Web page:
Present fears are less than horrible imaginings” (1.3.150). The show that Macbeth thought has terrify himself that he think in order to the prophecy come true he has to kill King Duncan. After Lady Macbeth has found out about the witches’ prophecy of Macbeth latter. Her strong desire and ambition of power has led Macbeth to assassinate Duncan by insulted him “wouldst thou have that Which thou esteem 'st the ornament of life, And live a coward in thine own esteem, Letting “I
While reading Macbeth, it starts to show how Macbeth gets into these situations. The conflicts he created all lead with his own ambition. An expectation was set in his head when the witches said he would become the king of Scotland. At this point of the play everything unravels dramatically. The theme of the play's tragedy and ambition.
Unhae Langis, once wrote that, “Lady Macbeth evokes shame in him [Macbeth] to get him back into the contest.” By constantly shaming her husband, Lady Macbeth holds a great amount of control on the way he sees himself. Macbeth’s actions are ultimately based on pleasing his wife. When Macbeth informs his wife on the witches prophecies, she does not believe that Macbeth is strong enough to do whatever it takes to be the new king of Scotland. In Act I, Scene 5 of Macbeth, Shakespeare writes, “Yet
At the first stage, a Captain describes Macbeth as a loyal subject dedicated to serve King Duncan. As time passes when the three witches prophesy his fate, this causes the shifting his perception of integrity. Ultimately, Macbeth loses his integrity and meets his downfall due to his lust for power. Shakespeare introduces the audience to the concept of integrity by comparing Macbeth, a man rich in integrity, to Macdonwald, a man with poor integrity. The Captain’s monologue precisely states conditions of the battle and further goes into describing Macdonwald’s character to King Duncan.
In William Shakespeare’s play, Macbeth, the leading motif, ambition, equally serves as the catalyst for Macbeth’s demise. Throughout the play, Shakespeare gradually exposes Macbeth’s weak character and internal darkness as he presents Macbeth with the seductive illusion of power and ambition. Macbeth’s ambition turned him from a noble Thane to a murdering King, encouraged by his wife until his tender character turned ruthless, and eventually led to the final deaths Lady Macbeth and himself. In the beginning of Macbeth, the protagonist possessed respectable qualities. Similar to Oedipus, Macbeth desired to save their kingdoms either from the plague or Scottish traitors.
He becomes the thane of Coward, as predicted by the three witches. Since Macbeth has got his prophecies of getting all the power, which that lead him a striving man. The three witches (the weird sisters) had gave him the prophecies which turned Macbeth into a single- minded and ruthless man. An encounter with the three witches’ changes everything to Macbeth, Macbeth premonition said “shalt be king hereafter,” (Shakespeare 1.4 22-24) Which triggers ambition and murderous consequences. Which saying everything will come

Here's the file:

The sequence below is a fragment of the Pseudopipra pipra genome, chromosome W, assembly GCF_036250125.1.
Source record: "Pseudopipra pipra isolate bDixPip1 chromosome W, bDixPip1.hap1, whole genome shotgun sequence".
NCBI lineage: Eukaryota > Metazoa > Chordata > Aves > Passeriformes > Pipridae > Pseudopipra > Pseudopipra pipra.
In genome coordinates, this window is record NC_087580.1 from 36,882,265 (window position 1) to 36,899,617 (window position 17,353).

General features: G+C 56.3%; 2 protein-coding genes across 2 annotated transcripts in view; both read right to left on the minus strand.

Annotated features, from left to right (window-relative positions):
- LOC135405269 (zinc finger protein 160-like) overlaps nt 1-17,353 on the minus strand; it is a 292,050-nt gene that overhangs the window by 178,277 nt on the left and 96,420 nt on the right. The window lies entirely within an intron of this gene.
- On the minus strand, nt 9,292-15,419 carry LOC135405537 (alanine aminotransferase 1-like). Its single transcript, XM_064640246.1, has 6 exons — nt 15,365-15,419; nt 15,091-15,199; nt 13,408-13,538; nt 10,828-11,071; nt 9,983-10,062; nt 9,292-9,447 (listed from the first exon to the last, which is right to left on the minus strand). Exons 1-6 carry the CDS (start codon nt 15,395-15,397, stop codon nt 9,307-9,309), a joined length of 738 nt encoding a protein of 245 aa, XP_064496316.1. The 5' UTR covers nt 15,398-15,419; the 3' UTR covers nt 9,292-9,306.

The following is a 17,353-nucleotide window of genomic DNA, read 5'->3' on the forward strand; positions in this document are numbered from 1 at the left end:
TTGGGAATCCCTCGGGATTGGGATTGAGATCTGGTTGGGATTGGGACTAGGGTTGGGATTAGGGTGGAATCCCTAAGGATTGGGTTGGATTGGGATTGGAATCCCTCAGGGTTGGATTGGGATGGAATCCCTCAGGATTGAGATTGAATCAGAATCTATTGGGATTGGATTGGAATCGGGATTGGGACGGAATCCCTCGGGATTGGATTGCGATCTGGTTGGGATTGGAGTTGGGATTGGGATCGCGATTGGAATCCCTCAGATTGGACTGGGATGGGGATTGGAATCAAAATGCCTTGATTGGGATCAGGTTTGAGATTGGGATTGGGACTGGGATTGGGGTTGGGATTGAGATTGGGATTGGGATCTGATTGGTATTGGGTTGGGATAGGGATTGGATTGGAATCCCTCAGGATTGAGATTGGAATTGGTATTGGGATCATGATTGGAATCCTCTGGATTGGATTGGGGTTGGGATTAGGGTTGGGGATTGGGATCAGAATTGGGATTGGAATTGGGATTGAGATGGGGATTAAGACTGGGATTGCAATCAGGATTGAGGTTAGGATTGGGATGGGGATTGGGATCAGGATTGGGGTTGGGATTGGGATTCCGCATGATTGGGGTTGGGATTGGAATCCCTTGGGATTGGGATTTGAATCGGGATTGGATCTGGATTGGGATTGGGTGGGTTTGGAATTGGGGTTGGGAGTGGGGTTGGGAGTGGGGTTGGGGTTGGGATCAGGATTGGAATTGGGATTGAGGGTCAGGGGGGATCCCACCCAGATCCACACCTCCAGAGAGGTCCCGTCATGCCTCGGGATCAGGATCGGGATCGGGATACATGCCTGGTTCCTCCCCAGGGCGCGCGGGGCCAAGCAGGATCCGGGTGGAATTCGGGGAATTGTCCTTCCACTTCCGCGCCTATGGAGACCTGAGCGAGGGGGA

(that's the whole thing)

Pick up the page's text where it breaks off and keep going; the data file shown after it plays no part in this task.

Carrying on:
(Act I, scene iv). Later on, when he finally becomes king, he starts to worry about the witches’ last prediction – that Banquo’s sons will one day take the throne. He is no longer satisfied with just being the king and now wants his legacy to continue. This dangerous combination of paranoia and ambition plays a significant role in sparking the chain of events that would lead to his own downfall.
After meeting with the witches and hearing his prophecy, Macbeth starts to think about what it would be like to be king of Scotland. He decides to write to his wife, Lady Macbeth, who holds this dark ambition inside of her. She tells Macbeth that he is a coward and that he must do whatever it takes to become king of Scotland. This dark ambition is first shown in act one scene four when Macbeth says, “This is a step on which I must fall down... which the eye fears, when it is done, to see.” Lady Macbeth plays an enormous part in Macbeth’s mental corruption. After murdering Duncan,
Superstition is “a belief or way of behaving that is based on fear of the unknown and faith in magic or luck,” or “a belief that certain events of things will bring good or bad luck.” (Merriam-Webster’s Advanced Learner’s English Dictionary) Macbeth by William Shakespeare is one of the book which describes superstitions and supernatural powers well. In Macbeth, Macbeth gets a prophecy, which he will be a king, from three witches, kills the King of Scotland and becomes a king. Even though he feels guilt, he tries to maintain the crown. At the end, the prince of Scotland and the nobles invade against Macbeth, and Macduff kills him. Supernatural forces in Macbeth, such as the three witches and their prophecies, cause Macbeth to murder the king, Duncan, and to embark on a path that ultimately leads to further tragedy.